GOP bills would allow VA secretary to fire career executives over performance

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Republicans this week introduced new legislation in the House and Senate that would allow the secretary of Veterans Affairs to fire or demote senior executives if the department chief determines their performance warrants removal.

House Veterans Affairs Committee Chairman Jeff Miller (R-Fla.) proposed the House bill on Tuesday, and Sen. Marco Rubio (R-Fla.) offered a companion measure in the Senate that same day.

Miller said the legislation comes in response to a long-standing backlog of disability claims at the Department of Veterans Affairs and reports of preventable deaths at VA hospitals across the country.

A number of prominent veterans groups quickly backed the bills, including the American Legion, AMVETS, Iraq and Afghanistan Veterans of America and Concerned Veterans for America.

“America’s veterans deserve the best possible care and services when utilizing VA facilities and processes,” said Concerned Veterans for America CEO Pete Hegseth. “That’s what this reform legislation is intended to create — better care and more efficient outcomes.”

The VA has said it is taking aggressive steps to reduce the disability backlog, which reached a peak of about 600,000 claims in March and has dropped by 35 percent. “Backlogged” claims are those that have been in the system for more than 125 days.

VA Undersecretary for Health Robert Petzel testified before Congress in September that the preventable-death incidents were not indicative of a systematic problem with VA medical clinics.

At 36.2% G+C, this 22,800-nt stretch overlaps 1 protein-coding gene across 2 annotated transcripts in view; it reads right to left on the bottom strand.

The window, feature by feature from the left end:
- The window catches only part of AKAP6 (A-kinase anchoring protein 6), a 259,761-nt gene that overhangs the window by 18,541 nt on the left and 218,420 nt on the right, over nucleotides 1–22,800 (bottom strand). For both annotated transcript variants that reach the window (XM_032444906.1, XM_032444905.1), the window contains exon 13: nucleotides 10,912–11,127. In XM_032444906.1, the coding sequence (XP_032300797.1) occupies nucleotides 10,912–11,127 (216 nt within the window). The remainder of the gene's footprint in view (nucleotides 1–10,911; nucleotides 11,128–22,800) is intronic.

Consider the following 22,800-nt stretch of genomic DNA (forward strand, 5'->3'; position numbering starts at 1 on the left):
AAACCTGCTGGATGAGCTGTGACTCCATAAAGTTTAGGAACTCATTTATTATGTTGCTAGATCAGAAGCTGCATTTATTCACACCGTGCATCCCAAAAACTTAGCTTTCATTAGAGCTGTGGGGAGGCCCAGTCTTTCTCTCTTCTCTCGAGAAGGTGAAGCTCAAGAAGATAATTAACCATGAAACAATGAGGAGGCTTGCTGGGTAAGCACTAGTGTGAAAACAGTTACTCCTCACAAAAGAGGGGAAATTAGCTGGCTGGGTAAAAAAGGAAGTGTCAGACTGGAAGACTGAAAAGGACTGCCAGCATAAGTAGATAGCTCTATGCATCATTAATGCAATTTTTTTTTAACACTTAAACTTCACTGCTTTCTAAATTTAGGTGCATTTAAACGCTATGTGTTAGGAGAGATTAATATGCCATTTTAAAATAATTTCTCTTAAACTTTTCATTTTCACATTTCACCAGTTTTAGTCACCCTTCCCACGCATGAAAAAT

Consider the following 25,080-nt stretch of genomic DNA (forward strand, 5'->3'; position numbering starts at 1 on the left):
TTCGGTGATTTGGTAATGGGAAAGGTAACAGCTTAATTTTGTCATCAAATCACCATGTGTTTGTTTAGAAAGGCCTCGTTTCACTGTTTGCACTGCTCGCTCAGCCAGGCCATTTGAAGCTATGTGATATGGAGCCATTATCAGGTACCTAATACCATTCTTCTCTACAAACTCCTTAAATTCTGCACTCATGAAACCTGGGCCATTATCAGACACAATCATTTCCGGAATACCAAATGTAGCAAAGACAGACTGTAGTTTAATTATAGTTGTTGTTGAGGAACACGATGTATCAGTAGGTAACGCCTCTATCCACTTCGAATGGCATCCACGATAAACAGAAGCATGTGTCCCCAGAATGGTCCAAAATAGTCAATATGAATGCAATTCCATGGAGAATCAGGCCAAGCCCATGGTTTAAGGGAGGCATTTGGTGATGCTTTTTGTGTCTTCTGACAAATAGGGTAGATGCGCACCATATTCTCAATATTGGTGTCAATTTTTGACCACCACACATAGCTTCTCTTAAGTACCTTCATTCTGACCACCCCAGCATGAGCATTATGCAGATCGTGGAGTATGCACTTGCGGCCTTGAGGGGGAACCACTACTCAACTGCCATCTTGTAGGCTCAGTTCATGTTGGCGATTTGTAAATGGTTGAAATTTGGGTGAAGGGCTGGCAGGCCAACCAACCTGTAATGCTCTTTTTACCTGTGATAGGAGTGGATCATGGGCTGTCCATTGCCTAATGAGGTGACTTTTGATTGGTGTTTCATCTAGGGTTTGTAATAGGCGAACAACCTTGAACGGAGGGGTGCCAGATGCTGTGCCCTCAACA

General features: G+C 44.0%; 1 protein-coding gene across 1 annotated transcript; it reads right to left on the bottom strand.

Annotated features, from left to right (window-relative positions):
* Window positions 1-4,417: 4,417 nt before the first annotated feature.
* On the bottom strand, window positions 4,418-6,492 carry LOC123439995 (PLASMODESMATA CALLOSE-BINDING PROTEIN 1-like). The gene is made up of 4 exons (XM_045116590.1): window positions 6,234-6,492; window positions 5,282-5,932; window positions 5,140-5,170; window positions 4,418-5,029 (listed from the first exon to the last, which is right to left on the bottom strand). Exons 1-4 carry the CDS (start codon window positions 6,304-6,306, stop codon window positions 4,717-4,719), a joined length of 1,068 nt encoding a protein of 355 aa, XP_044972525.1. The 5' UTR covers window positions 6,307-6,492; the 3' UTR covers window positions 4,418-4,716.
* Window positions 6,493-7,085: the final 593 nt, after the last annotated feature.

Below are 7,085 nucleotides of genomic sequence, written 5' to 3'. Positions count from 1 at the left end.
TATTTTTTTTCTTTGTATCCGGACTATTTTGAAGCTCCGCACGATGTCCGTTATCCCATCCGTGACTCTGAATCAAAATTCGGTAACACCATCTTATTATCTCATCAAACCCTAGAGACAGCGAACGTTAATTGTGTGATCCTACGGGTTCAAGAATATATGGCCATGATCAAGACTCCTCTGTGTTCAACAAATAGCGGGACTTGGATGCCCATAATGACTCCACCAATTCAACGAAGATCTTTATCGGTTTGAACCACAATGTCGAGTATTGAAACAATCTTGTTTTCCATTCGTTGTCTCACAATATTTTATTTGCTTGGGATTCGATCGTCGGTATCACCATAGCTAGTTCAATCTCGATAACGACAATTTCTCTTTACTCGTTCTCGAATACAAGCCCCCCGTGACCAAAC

“When patient safety incidents occur at VHA, we are committed to identifying, mitigating and preventing additional patient safety risks within the VA health care system,” Petzel said in a statement after the hearing. “We conduct a prompt review to understand what happened, hold those responsible accountable and prevent similar accidents in the future.”

The VA has not commented on the legislation, but agency officials said in a statement this week that the agency must remain competitive to recruit and retain the best people in order to continue our progress. “Changes that would single out VA employees for punishment by removing existing federal civil service rules not only put VA at a competitive disadvantage, but can ultimately harm VA’s ability to best serve veterans,” the officials said.

Follow Josh Hicks on TwitterFacebook or Google+. Connect by e-mail at  josh.hicks@washpost.comVisit The Federal Eye, The Fed Page and Post Politics for more federal news. E-mail federalworker@washpost.com with news tips and other suggestions.

Josh Hicks covers Maryland politics and government. He previously anchored the Post’s Federal Eye blog, focusing on federal accountability and workforce issues.
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